In a perfect world divorced parents would be able to live in peace and harmony. During the holidays, divorced parents would be able to communicate effectively and make plans selflessly. Unfortunately, that is not the case most of the time. Planning parenting time can be tricky, so instead, Bedlam Law offers some amicable ways to make your post-divorce halloween a treat for the whole family.
Co-Parenting is difficult, especially during the holidays, and Halloween is no exception. Summer is over and school has started. As the leaves begin to fall, the evidence is clear. The holiday season is right around the corner. Many post-divorce families struggle with major holidays, having to juggle custody arrangements, making sure the kids get to visit the requisite family members for an ‘appropriate’ amount of time, and trying to maintain traditions in a changing situation.
A relatively minor holiday to most families, this Halloween may be the perfect opportunity to try something a bit different and get this year’s holiday season off to cooperative and enjoyable start.
If you are having problems negotiating the terms of Halloween parenting time, below are a couple of suggestions to help you along in the process.
Check Your Agreement
If you have a written agreement check to see what is says regarding Halloween. If you chose to include it, the terms of the agreement dictate what will happen. However, all too often Halloween is not specifically addressed. If this is the case, the default is the regular schedule, even if it means one parent misses Halloween several years in a row. If you have not finalized your custody arrangements and Halloween is important to you, make sure it is addressed in your parenting plan or separation agreement.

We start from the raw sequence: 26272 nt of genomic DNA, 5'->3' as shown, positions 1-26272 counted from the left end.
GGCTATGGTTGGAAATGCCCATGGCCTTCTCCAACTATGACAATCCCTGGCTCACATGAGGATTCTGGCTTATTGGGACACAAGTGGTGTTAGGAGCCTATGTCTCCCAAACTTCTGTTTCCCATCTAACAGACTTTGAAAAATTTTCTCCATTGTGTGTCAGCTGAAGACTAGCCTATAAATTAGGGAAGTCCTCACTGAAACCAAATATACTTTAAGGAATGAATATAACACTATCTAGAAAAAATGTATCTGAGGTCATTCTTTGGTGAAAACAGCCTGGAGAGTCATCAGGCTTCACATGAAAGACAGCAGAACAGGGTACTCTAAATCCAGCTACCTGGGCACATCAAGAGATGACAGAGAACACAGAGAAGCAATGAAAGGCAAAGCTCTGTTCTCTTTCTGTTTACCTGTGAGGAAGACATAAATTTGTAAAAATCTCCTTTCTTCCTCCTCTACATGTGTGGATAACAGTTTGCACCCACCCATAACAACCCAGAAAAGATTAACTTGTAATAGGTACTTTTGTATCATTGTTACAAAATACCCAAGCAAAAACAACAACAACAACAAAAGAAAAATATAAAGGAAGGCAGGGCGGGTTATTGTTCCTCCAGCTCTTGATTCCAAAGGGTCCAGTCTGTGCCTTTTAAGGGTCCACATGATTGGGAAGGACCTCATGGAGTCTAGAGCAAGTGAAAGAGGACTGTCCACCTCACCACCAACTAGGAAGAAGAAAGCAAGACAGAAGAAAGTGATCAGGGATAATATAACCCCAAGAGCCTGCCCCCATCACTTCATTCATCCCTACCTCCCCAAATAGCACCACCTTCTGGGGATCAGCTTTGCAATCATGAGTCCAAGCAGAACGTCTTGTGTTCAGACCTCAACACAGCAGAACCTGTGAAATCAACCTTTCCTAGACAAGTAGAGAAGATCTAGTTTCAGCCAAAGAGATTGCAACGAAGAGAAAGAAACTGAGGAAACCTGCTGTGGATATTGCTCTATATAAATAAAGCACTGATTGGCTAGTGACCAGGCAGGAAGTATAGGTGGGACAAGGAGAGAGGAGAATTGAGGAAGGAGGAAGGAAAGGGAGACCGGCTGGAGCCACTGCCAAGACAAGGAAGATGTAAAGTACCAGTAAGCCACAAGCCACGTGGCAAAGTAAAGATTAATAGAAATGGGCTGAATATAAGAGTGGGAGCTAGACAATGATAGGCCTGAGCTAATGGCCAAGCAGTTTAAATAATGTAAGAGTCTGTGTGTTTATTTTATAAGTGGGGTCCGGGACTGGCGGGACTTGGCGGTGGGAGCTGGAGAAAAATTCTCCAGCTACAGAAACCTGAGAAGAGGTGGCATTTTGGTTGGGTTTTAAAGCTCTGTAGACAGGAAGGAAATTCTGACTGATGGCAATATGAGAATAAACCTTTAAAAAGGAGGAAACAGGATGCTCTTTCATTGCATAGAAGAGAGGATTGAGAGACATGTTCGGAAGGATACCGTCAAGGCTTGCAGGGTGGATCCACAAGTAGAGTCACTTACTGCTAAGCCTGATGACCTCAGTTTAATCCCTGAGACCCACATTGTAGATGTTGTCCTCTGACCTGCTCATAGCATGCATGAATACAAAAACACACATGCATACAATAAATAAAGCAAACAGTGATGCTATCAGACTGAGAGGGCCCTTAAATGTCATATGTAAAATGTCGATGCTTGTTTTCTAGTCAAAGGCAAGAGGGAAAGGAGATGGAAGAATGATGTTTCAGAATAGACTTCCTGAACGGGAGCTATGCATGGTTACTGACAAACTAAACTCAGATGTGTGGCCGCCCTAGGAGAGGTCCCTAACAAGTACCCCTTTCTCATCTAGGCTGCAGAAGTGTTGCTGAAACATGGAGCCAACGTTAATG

Think About What is Best for Your Kids.
Remember it is not about you!
If your agreement is silent or you don’t yet have an agreement, think about what is best for your kids. If one parent thinks that trick or treating on a school night is not a good idea, and the other parent thinks that is not fair to the kids, what will the undermining of parent 1’s parenting authority do to their relationship? How would Parent 2 feel if this was done to them? Most importantly, how will this affect their kids moving forward?
Start a New Tradition
If you and your ex can not be civil for the amount of time it takes to take the kids Trick or Treating, then do not waste your time trying to take them together and ruining Halloween for your children, instead just start a new tradition:
- An annual trip to the pumpkin patch
- Apple picking
- Hosting a pumpkin carving or decorating party
- Baking a pumpkin pie, roasting pumpkin seeds, or making other holiday treats from scratch,
- Attending a Fall Festival
- Planning a Halloween theme movie marathon
- Allowing your kids to select the treats you will hand out to neighborhood kids, OR
- Anything else that interests you and your children that you can share together and do year after .
If you have not addressed Trick or Treating with your spouse or former spouse, or any holiday schedule for that matter, it is not too late to figure out a holiday parenting plan. Bedlam Law is a resolution minded law firm, we can help you get the parenting time you want during the holidays. We also offer mediation, which is a widely used alternative to court.
Call 405.232.2444 today to schedule a consultation. We look forward to hearing from you, Happy Halloween!
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